20. Hoffman IS, Jimenez E, Cubeddu LX. Urinary albumin excretion in lean, overweight and obese glucose tolerant individuals: its relationship with dyslipidaemia, hyperinsulinaemia and blood pressure. J Hum Hypertens 2001;15:406-12. [ Links ]
21. Cruz NS, Sartori MS, Santos ML, Aragon FF, Padovani CR, Pimenta WP. Avaliação quanto à presença de microalbuminúria e hiperfiltração glomerular no estágio de tolerância à glicose diminuída. Arq Bras Endocrinol Metab 2003;47/2:158-65. [ Links ]
22. World Health Organization. Diabetes Mellitus: Report of a WHO Study Group. Geneva, World Health Org., 1985 (Tech. Rep. Ser., nº 727). [ Links ]
23. Marchesini G, Forlani G, Cerrelli F, Manini R, Natale S, Baraldi L, et al. WHO and ATPIII proposals for the definition of the metabolic syndrome in patients with type 2 diabetes. Diabet Med 2004;21:383-7. [ Links ]
24. Hsueh WA, Law RE. Cardiovascular risk continuum: Implications of insulin resistance and diabetes. Am J Med 1998;105:4S-14S. [ Links ]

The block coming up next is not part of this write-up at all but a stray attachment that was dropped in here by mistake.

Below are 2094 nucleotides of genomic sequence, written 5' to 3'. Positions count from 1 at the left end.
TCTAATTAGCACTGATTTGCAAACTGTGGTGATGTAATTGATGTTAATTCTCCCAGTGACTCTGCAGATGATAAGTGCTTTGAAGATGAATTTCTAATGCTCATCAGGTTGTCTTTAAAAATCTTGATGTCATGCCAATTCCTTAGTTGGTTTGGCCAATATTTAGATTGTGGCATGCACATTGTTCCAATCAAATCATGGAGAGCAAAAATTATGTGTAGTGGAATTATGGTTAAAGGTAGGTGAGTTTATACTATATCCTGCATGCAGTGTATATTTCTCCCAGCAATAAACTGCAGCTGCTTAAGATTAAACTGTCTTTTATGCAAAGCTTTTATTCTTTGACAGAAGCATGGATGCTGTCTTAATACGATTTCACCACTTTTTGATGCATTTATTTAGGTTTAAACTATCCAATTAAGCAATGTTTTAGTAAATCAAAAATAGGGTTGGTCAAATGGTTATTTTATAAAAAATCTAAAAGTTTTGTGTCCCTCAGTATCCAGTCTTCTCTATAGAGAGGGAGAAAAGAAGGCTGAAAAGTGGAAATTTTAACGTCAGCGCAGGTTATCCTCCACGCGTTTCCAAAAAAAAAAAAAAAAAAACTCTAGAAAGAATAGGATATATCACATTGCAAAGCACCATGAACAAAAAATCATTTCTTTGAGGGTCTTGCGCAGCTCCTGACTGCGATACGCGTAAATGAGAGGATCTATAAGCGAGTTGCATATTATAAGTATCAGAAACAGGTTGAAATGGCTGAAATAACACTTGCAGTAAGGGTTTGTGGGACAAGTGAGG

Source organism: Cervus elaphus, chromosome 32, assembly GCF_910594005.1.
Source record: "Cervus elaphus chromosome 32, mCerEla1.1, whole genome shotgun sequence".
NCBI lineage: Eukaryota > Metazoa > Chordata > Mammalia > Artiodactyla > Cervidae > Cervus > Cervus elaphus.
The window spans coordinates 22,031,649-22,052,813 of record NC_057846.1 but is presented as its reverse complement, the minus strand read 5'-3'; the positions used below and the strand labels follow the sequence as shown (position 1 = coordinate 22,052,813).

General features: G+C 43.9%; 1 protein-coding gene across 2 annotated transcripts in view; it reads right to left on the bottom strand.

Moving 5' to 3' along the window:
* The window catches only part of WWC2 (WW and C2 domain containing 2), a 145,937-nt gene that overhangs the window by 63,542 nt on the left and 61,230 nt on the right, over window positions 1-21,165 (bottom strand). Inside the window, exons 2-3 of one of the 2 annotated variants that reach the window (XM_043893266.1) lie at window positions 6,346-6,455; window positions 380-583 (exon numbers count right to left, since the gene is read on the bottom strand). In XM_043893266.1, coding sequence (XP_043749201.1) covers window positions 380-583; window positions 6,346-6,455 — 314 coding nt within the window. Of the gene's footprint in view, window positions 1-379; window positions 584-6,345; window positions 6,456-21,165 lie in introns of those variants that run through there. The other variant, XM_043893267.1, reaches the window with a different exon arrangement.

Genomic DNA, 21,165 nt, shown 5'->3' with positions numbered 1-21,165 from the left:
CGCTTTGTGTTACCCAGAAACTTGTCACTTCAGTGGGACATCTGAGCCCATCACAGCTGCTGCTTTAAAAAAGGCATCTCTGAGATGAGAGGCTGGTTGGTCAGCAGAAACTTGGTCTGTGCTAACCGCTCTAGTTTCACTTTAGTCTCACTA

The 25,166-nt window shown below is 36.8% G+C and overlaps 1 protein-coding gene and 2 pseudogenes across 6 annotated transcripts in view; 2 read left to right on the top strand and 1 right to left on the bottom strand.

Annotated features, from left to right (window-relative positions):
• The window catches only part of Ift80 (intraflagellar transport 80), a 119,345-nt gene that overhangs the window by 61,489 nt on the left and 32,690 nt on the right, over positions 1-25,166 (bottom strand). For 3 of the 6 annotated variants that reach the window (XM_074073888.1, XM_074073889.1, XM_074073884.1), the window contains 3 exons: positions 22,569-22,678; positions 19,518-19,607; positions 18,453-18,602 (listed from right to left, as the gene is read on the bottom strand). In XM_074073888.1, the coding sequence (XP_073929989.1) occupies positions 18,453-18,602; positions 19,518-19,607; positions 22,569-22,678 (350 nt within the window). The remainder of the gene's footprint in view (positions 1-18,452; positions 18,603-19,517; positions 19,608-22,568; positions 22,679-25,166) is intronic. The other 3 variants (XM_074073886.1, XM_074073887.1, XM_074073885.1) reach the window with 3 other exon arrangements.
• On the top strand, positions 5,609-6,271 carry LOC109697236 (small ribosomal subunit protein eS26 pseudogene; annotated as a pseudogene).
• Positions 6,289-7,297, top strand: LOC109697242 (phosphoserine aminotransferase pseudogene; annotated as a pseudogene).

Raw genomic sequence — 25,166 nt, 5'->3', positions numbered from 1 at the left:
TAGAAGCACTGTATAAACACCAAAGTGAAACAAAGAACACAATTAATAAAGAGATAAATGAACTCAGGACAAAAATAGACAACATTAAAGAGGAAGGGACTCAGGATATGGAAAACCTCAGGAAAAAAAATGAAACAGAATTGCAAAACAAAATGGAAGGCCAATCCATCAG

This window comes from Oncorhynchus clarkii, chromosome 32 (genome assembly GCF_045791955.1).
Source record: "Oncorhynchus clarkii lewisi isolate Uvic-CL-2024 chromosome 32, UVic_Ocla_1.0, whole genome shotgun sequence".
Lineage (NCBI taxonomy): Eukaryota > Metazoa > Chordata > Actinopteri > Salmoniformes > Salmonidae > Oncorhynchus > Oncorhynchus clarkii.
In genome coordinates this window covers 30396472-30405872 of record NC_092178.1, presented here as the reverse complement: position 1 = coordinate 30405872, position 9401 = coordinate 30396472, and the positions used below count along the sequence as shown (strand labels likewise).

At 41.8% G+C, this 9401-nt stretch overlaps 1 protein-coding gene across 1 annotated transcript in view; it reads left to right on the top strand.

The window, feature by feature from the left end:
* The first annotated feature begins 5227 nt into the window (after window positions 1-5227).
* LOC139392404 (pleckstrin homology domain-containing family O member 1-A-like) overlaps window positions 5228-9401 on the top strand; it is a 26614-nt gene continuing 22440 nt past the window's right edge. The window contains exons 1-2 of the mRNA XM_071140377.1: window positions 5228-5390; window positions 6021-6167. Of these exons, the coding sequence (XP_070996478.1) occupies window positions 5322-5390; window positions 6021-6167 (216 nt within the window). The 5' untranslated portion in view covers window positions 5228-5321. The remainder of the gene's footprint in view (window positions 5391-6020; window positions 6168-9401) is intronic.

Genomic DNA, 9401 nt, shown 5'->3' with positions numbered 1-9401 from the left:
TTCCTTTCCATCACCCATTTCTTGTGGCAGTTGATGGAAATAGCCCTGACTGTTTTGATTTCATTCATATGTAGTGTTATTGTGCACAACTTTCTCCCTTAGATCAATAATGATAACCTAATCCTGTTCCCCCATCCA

25. Lyon CJ, Kaw RE, Hsueh WA. Minireview: Adiposity, inflammation and atherogenesis. Endocrinology 2003;144:2195-200. [ Links ]
26. Okamoto Y, Kihara S, Ouchi N, Nishida M, Arita Y, Kumada M, et al. Adiponectin reduces atherosclerosis in apolipoprotein E-deficient mice. Circulation 2002;106:2767-70. [ Links ]
27. Van Der Meer IM, De Maat MP, Hak AE, Kiliaan AJ, Del Sol AI, Van Der Kuip DA, et al. C-reactive protein predicts progression of atherosclerosis measured at various sites in the arterial tree: the Rotterdam Study. Stroke 2002;33:2750-5. [ Links ]
28. Valmadrid CT, Klein R, Moss S, Klein BEK. The risk of cardiovascular disease mortality associated with microalbuminuria and gross proteinuria in persons with older-onset diabetes mellitus. Arch Intern Med 2000;160:1093-100. [ Links ]